Just like Walter Bailey, I wish all new EMTs had the courage to stand up and do what's best for their patients' in spite of the lectures they will endure from jaded and bitter senior EMTs and paramedics. Sometimes new EMTs need to learn the ways of the streets, but sometimes senior EMTs and paramedics need to be reminded by fresh blood why they chose this profession and to do what is ultimately best for the patient!

Wednesday, May 16, 2012

Why do Cultures Respond to Disasters Differently?

Laurel, Nebraska
This semester I traveled around the country quite a bit because I wasn't teaching any of my own classes, just assisting with several other instructor's classes. Over Spring Break I went as far south as New Orleans and rode the Crescent train into Atlanta, passing through Laurel, Mississippi on the way. In an effort to check off some states we've never seen, my best friend and I flew into Detroit, rented a car and drove north until we crossed the Mackinac Bridge into the Upper Peninsula of Michigan. The whole point of the trip was to make it to St. Paul, Minnesota for a high school buddy's wedding so we drove along Lake Michigan then across Wisconsin into Minnesota. But we didn't stop there, because we were so close to the Dakotas, so we kept on driving and made it as far west as eastern North Dakota, South Dakota, and barely into Nebraska to see Laurel, Nebraska. Then we had to book it back across Iowa, Illinois, and Indiana to catch our flight home in Detroit so I wouldn't miss my blogging class. On another extended weekend trip, we explored Vermont and New Hampshire. So now the only states I have left to see are Oklahoma, Arkansas, Rhode Island, Hawaii, and Alaska. Not bad I'm thinking!

Through all of my travels this semester and all of the interesting people I met, one of the most intriguing questions I was left pondering was: Why did the people of Vermillion, South Dakota respond so differently to the disaster of a flood compared with the people of New Orleans, Louisiana, who have built an entire city and culture around the constant danger of floods?

On the far shore of the Missouri River is the original site of Vermillion, South Dakota. On the horizon is the current location of the town of Vermillion, South Dakota.




Vermillion, South Dakota
Vermillion, South Dakota was founded in 1859 along the banks of the Missouri River in southeast South Dakota. Today the town boasts a population of slightly more than 10,000 people and has been home to the University of South Dakota since 1862. In 1881, an flood comprised of melting snow and ice swept down the Missouri River and destroyed Vermillion. Following the Great Flood of 1881, the residents of Vermillion almost unanimously voted to relocate the town to the top of the bluff above the Missouri River. I'm going to have to estimate the Vermillion town population in 1881. The best I can do is refer to the following document which listed 211 votes cast on the issue of building a city hall in 1884. Presumably only men were allowed to vote, so a rough estimate of approximately 200 men agreed to relocate a town with a population of at least 400 adults and probably many more children in 1881. This is no small feat to get that many adults to agree to do the same thing. Many were giving up their land and prime business locations. The document also outlines some of the conflicts about these exact issues that ensued following the move of the town up onto the bluff. These residents must have been severely traumatized in order to be sufficiently motivated to relocate their entire town. But they had a nearby location at a higher elevation and there was plenty of land on which the town could relocate. The Missouri River where it flows through Vermillion is not navigable, so Vermillion was not a port town and therefore most of the town's business could be conducted safely away from the river.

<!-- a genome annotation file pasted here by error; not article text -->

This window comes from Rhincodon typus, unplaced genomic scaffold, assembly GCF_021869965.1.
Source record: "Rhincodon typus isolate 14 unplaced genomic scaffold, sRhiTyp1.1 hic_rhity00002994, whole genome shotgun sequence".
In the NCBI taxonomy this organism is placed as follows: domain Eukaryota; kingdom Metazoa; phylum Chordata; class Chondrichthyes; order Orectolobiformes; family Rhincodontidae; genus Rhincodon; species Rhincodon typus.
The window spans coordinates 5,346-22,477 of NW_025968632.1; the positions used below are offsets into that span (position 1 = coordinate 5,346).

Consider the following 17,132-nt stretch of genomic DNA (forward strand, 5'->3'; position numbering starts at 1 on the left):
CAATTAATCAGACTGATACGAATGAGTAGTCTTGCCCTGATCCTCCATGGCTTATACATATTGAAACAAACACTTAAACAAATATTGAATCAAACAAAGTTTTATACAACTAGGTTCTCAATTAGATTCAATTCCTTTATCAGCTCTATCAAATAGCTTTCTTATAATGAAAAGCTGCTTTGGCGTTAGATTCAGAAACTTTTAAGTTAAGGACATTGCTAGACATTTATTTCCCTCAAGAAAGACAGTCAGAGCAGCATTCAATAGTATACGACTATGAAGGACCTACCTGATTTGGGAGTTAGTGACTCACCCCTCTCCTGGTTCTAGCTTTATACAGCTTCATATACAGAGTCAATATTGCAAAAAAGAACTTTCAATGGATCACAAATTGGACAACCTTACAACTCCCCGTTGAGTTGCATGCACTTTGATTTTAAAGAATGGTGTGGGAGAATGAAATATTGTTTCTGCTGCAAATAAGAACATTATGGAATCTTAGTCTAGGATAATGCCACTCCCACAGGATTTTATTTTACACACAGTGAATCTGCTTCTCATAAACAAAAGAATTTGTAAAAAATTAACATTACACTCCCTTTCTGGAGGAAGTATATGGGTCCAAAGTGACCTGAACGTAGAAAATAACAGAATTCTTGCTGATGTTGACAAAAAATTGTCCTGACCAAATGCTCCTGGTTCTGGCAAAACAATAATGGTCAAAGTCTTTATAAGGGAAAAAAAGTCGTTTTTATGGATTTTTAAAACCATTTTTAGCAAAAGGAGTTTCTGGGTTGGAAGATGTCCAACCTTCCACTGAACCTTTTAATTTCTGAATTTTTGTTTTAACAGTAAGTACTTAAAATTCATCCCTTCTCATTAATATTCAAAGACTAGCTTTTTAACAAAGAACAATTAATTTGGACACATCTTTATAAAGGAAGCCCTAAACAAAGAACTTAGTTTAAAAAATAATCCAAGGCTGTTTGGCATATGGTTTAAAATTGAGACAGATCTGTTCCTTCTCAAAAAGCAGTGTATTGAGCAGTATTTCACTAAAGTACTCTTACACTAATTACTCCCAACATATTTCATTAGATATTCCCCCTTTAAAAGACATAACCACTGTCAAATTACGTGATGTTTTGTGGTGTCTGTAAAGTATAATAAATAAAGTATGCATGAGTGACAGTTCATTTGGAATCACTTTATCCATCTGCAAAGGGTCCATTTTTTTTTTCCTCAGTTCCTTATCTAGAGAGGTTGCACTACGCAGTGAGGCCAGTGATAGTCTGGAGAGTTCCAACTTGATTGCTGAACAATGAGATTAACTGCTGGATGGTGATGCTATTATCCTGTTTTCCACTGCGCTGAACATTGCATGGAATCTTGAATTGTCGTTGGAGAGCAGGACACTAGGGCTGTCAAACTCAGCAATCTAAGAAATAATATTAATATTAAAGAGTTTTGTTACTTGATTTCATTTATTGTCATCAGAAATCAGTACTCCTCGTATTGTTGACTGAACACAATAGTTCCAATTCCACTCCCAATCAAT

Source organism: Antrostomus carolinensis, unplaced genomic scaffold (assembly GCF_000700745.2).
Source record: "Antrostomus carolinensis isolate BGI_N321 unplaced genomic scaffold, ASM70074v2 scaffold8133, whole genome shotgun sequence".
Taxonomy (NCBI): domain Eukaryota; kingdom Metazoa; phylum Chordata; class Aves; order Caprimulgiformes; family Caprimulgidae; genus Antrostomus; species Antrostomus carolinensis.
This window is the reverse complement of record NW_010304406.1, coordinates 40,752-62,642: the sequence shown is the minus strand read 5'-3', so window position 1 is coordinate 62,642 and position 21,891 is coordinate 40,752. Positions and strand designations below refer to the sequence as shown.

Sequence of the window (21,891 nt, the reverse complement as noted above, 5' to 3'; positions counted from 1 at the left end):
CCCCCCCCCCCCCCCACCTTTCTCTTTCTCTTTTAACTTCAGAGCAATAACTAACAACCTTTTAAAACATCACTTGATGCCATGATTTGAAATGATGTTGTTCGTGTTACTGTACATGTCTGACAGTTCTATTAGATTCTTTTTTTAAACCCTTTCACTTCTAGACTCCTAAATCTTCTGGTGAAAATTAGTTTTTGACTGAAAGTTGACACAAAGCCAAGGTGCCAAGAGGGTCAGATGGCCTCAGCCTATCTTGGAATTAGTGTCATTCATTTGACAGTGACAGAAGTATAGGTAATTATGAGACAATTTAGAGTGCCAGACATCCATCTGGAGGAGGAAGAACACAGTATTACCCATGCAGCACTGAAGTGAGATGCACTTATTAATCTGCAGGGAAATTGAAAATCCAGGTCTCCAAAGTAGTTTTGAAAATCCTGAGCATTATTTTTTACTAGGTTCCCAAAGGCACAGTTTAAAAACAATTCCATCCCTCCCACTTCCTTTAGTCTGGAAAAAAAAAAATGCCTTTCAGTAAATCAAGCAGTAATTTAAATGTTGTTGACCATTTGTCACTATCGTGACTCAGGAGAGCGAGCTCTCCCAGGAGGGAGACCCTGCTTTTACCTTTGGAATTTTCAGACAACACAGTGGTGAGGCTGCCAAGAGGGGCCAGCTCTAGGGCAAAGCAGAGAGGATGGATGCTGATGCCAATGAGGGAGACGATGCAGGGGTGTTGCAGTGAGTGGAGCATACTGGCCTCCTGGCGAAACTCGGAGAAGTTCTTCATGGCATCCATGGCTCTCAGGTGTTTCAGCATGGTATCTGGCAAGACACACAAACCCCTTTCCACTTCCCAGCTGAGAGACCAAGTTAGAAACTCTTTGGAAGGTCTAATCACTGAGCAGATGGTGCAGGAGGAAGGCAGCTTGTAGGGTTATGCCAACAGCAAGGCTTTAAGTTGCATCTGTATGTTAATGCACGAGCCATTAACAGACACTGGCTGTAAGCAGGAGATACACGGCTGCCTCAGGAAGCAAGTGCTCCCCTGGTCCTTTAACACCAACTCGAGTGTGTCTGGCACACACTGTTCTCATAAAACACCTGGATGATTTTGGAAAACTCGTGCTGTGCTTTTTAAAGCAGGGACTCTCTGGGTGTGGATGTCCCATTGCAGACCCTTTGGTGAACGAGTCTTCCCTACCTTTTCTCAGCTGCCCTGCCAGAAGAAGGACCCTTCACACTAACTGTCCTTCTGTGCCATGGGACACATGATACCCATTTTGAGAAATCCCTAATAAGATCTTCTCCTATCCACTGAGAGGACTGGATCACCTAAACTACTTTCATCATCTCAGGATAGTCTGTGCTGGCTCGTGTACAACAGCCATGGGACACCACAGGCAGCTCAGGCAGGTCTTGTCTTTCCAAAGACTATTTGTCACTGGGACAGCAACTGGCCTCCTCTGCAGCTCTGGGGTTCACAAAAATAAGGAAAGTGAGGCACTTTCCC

New Orleans, Louisiana
This tree in front of a New Orleans church has been bedazzled.
New Orleans was founded in 1718 and was a French and Spanish outpost until Napoleon sold it to the United States as part of the Louisiana purchase in 1803. Americans found it a strange place as the native Creoles spoke French, practiced Catholicism, and had some interesting traditions. During much of the 19th century immigrants from all over the world flocked to New Orleans at rates only exceeded by the immigration rates of New York City. New Orleans has been battered by Tropical Storms and Hurricanes since Jean Baptiste le Moyne founded the city in 1718. Prior to modern weather forecasting people had to ride out the storms praying for their survival. During most of the early recorded storms death rates averaged around 200 people per storm. This must have seemed like just another everyday threat to the people of New Orleans who lived in the tropics and were constantly exposed to infectious diseases like malaria and yellow fever.